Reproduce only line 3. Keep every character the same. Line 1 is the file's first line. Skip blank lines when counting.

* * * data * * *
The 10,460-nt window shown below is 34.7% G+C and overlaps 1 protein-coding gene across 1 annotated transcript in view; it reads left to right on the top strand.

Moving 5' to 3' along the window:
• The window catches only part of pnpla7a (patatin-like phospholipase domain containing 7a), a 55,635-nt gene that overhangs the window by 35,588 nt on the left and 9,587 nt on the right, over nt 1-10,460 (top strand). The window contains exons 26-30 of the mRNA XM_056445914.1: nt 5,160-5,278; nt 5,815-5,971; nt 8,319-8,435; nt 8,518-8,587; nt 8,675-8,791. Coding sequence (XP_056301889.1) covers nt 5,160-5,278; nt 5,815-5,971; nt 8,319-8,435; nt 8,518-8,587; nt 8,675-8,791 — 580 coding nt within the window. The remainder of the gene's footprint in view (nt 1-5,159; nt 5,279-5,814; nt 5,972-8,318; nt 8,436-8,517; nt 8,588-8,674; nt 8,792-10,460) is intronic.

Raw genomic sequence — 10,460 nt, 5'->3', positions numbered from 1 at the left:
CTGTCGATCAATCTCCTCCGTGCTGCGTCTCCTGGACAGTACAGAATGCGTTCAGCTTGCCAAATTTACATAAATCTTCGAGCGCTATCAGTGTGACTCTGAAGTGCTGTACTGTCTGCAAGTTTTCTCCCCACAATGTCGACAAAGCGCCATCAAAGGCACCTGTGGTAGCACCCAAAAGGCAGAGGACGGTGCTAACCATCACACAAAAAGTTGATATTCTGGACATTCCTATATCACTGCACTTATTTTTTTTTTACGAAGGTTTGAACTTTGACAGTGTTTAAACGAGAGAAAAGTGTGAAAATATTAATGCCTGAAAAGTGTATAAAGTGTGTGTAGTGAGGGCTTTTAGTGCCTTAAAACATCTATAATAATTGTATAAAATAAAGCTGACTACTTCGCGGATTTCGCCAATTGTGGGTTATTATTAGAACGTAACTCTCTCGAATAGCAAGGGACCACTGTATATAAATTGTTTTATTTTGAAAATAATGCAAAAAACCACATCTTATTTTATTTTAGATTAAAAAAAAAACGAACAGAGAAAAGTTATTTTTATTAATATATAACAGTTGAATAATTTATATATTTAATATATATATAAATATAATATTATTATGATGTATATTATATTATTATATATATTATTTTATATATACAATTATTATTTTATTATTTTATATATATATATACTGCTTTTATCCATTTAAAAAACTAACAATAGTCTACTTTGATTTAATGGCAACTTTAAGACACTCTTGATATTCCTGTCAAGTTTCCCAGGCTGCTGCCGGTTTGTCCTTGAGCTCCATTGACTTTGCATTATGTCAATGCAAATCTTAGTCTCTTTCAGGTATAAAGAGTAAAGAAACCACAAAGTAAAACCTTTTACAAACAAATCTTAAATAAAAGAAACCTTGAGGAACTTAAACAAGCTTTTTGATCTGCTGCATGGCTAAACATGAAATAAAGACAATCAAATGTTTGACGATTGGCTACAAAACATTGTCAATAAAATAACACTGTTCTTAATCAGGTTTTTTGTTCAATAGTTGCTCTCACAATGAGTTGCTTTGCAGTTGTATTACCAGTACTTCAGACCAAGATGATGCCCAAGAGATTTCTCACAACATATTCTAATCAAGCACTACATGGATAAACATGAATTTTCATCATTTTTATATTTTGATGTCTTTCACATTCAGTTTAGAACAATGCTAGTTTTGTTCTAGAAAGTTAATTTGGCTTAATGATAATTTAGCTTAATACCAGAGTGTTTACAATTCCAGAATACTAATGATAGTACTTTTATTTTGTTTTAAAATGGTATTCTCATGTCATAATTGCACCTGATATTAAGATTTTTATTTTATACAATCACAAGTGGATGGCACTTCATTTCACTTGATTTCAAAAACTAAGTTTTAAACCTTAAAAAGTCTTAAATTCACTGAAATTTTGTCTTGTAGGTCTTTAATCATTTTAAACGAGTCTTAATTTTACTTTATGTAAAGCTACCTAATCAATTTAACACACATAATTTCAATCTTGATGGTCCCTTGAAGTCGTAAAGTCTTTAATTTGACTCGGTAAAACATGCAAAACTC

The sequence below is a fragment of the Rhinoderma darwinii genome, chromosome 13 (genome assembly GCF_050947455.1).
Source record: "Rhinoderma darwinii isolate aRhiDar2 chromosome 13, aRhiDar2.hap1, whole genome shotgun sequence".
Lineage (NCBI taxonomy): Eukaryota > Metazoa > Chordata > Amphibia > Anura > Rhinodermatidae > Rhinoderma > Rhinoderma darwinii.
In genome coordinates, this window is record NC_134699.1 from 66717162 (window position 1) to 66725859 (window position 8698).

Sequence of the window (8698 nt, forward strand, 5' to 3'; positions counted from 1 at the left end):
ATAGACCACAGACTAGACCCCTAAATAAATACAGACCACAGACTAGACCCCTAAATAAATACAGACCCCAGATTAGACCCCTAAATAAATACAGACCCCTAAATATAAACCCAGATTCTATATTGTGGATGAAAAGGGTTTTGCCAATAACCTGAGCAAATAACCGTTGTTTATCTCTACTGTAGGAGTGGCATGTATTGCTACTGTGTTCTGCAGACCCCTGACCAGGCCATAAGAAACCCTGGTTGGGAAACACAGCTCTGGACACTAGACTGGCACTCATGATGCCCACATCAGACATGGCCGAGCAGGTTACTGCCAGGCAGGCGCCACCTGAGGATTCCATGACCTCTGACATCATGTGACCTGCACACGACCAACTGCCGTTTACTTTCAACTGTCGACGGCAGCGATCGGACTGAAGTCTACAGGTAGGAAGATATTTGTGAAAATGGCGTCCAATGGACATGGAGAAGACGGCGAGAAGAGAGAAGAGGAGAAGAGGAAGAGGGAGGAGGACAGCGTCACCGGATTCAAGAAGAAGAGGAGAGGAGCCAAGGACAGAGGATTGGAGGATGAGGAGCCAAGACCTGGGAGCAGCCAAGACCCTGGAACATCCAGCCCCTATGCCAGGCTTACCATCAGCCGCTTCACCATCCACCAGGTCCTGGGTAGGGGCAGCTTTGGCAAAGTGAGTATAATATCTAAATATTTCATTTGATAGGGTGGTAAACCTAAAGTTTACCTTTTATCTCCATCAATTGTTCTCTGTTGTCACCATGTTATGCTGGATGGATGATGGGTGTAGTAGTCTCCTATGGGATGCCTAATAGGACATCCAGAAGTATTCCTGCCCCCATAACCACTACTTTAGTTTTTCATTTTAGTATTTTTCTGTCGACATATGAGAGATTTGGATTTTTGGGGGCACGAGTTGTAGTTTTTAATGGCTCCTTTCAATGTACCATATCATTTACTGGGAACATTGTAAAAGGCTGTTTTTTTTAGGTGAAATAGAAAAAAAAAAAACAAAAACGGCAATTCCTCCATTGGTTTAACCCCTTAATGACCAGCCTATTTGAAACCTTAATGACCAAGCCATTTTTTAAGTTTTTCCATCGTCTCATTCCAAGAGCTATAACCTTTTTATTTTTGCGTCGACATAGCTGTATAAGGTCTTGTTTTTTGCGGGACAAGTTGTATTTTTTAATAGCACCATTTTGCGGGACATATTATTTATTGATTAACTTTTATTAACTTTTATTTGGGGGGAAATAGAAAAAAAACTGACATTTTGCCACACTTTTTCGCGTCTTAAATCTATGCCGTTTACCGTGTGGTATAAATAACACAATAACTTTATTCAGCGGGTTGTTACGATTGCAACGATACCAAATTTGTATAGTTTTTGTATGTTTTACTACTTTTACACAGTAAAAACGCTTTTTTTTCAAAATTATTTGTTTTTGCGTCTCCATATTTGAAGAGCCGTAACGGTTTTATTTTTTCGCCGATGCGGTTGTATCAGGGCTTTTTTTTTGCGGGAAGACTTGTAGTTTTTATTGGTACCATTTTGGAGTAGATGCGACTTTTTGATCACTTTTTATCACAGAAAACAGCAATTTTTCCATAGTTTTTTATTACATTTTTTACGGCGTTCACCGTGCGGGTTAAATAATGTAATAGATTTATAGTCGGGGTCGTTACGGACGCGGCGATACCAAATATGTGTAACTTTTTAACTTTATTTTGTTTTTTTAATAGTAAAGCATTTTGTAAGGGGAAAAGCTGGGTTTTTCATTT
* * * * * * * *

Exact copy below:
• The window catches only part of pnpla7a (patatin-like phospholipase domain containing 7a), a 55,635-nt gene that overhangs the window by 35,588 nt on the left and 9,587 nt on the right, over nt 1-10,460 (top strand). The window contains exons 26-30 of the mRNA XM_056445914.1: nt 5,160-5,278; nt 5,815-5,971; nt 8,319-8,435; nt 8,518-8,587; nt 8,675-8,791. Coding sequence (XP_056301889.1) covers nt 5,160-5,278; nt 5,815-5,971; nt 8,319-8,435; nt 8,518-8,587; nt 8,675-8,791 — 580 coding nt within the window. The remainder of the gene's footprint in view (nt 1-5,159; nt 5,279-5,814; nt 5,972-8,318; nt 8,436-8,517; nt 8,588-8,674; nt 8,792-10,460) is intronic.